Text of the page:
THE West Midlands has been chosen as the location of a new ‘space hub’.
Supported by the West Midlands Combined Authority (WMCA) it will use Government funding to bring together expertise and businesses to explore how to take maximum advantage of the commercial space race.
The money will be used to assess current space capabilities and develop action plans for how to accelerate the growth of the hub.
Andy Street, the Mayor of the West Midlands, said: “This is an immensely exciting avenue to explore, which could potentially create more jobs, improve skills, and boost the West Midlands’ economy.
“Exploration of the global space technology sector is especially welcome at this challenging time as we start plotting our region’s economic recovery from the coronavirus pandemic.
“The West Midlands has a proud past as a hotbed of innovation and the birthplace of the Industrial Revolution. This is the place to create, innovate, and build for the future.”
The West Midlands space hub will be led by City-REDI of the University of Birmingham, and supported by the WMCA and Greater Birmingham and Solihull Local Enterprise Partnership (GBSLEP).
Tim Pile, chair of GBSLEP, said: “We welcome lift-off for the development of a space hub here in the West Midlands region led by City-REDI, University of Birmingham.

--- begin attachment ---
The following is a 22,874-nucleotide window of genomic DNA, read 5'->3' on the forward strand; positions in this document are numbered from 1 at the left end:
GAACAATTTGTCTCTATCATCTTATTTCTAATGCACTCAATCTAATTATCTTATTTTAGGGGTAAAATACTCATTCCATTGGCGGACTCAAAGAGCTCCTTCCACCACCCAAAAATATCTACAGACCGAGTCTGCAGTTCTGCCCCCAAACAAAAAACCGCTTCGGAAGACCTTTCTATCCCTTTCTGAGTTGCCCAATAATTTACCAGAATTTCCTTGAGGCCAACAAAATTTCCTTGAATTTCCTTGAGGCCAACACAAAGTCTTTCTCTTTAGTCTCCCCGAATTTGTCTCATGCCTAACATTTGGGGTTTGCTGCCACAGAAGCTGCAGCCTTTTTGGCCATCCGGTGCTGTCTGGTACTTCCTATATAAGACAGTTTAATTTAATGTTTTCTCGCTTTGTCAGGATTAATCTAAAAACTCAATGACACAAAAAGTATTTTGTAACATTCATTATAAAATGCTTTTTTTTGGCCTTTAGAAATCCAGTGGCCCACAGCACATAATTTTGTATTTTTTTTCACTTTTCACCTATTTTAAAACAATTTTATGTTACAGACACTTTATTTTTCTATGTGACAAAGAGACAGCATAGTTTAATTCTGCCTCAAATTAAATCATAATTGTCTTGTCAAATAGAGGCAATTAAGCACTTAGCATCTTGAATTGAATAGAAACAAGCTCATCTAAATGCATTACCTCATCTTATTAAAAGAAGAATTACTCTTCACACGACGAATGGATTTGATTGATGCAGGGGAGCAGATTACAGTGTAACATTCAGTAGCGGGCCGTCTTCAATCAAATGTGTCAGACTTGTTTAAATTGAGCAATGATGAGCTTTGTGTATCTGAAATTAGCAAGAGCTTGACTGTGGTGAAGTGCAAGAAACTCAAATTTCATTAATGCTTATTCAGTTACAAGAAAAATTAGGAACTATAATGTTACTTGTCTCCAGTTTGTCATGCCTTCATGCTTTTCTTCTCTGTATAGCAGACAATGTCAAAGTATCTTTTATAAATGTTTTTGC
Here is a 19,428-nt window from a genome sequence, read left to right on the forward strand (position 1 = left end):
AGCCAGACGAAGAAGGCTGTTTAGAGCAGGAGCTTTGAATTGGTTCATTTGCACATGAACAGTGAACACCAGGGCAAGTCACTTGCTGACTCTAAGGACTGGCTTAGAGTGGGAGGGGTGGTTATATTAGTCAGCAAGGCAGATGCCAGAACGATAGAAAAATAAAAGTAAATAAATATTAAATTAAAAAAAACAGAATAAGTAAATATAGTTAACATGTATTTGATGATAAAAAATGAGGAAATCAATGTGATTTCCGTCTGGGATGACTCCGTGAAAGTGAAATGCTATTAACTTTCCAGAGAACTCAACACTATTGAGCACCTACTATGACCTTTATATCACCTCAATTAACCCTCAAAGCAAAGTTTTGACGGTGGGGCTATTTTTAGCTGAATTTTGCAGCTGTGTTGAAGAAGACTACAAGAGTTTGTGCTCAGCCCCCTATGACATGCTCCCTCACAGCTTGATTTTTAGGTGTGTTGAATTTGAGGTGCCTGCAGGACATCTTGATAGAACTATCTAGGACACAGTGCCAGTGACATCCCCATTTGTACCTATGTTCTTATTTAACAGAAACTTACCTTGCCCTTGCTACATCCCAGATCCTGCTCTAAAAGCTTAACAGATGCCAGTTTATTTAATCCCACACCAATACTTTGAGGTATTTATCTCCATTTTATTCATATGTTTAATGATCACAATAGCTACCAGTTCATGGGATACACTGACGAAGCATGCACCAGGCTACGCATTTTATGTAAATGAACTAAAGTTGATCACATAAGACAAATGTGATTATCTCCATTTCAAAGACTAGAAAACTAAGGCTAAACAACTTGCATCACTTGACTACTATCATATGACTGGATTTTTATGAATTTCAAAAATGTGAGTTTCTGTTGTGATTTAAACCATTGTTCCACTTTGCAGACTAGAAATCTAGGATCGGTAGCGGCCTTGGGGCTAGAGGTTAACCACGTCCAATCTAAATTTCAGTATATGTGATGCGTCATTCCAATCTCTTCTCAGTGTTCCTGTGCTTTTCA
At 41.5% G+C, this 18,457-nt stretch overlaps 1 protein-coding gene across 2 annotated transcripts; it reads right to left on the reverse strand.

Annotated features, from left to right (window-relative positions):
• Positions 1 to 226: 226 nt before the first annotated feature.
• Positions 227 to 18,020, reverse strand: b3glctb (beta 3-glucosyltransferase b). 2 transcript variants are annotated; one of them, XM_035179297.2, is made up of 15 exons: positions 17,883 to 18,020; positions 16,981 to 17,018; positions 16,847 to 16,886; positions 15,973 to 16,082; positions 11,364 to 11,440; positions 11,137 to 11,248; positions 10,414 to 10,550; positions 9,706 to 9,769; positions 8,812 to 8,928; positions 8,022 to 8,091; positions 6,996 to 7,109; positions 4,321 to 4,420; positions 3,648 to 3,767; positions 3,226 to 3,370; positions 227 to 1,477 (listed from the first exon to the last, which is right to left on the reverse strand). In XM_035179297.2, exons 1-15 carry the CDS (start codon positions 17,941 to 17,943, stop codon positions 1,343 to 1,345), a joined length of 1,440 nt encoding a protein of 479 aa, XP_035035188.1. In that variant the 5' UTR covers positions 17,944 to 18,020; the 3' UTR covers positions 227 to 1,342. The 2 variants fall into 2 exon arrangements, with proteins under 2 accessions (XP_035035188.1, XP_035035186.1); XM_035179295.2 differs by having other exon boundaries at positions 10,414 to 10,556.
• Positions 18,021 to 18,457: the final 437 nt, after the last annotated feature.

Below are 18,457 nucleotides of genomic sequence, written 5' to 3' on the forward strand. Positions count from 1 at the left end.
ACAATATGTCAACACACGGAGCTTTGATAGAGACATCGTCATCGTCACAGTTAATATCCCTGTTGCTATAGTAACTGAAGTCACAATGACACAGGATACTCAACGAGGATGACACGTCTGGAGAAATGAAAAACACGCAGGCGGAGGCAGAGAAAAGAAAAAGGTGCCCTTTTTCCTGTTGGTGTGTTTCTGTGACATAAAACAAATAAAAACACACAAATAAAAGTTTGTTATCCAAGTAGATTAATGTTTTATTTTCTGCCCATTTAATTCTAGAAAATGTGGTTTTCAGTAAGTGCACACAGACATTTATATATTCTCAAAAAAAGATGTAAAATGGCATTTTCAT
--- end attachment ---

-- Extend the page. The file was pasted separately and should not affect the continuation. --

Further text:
“This is an exciting opportunity to come together to create a strategy to identify industries in our region working in the space sector and to explore new market opportunities. Our purpose at the GBSLEP is to create inclusive, economic growth in partnership with the public, private and academic sectors.
“We have a vast network of supply chains in the region and this first step towards a space hub will also enable us to examine how we can support businesses to contribute to the commercial space age.”
In the last decade, space has transformed into one of the UK’s fastest growing sectors. Trebling in size in 2010, at the last count the UK space industry now employs close to 42,000 people in all corners of the country and generates an income of nearly £15 billion every year.
Funding has been made to six other regions in Great Britain to ensure space is a priority for regional economic growth and to attract commercial investment from space companies.